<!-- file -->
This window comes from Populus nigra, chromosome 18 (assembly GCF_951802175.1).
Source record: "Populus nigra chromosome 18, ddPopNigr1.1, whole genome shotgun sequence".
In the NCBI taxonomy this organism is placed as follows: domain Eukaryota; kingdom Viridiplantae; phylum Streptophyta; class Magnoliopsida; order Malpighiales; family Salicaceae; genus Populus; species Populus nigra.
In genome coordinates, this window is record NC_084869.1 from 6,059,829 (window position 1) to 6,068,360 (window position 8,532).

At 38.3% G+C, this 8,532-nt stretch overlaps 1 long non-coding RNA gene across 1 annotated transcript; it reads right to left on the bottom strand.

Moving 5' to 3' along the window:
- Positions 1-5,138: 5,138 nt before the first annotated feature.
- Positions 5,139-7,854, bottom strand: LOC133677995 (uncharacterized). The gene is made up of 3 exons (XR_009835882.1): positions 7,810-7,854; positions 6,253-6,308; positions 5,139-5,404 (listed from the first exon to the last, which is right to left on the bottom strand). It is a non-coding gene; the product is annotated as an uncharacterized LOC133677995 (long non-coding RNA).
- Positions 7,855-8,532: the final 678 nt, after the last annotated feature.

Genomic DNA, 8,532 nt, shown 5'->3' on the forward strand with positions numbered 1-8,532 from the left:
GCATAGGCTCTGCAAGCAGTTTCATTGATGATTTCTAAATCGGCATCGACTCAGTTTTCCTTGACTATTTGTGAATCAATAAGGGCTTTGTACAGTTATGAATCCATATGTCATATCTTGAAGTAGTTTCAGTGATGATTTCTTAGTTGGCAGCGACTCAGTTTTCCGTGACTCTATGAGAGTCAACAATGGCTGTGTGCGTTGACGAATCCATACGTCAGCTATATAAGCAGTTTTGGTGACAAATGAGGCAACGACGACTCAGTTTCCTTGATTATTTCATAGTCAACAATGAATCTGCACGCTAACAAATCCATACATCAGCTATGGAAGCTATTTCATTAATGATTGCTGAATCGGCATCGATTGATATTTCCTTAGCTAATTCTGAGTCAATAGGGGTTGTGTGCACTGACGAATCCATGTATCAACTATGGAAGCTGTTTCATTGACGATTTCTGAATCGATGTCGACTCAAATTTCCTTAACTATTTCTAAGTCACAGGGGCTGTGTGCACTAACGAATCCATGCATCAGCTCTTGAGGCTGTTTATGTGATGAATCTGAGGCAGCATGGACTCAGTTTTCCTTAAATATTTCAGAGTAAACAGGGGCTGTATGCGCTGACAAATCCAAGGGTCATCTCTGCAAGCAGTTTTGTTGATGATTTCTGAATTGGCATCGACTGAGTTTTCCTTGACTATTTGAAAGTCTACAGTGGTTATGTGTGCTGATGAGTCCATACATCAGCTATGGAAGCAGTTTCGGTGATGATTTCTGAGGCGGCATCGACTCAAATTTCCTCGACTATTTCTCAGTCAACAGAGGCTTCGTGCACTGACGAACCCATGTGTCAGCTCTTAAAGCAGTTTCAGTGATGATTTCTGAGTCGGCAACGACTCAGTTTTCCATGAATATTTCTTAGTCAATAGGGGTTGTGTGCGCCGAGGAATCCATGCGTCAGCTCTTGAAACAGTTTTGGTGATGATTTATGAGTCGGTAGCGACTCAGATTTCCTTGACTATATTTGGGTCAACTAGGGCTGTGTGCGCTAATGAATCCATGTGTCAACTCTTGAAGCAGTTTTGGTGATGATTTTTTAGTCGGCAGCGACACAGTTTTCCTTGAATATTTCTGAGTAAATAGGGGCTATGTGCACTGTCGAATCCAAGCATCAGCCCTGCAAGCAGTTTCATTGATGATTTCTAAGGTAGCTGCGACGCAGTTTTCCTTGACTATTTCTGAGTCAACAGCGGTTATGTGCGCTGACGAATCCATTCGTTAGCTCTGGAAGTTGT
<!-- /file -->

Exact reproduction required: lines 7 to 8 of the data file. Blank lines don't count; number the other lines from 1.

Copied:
- Positions 1-5,138: 5,138 nt before the first annotated feature.
- Positions 5,139-7,854, bottom strand: LOC133677995 (uncharacterized). The gene is made up of 3 exons (XR_009835882.1): positions 7,810-7,854; positions 6,253-6,308; positions 5,139-5,404 (listed from the first exon to the last, which is right to left on the bottom strand). It is a non-coding gene; the product is annotated as an uncharacterized LOC133677995 (long non-coding RNA).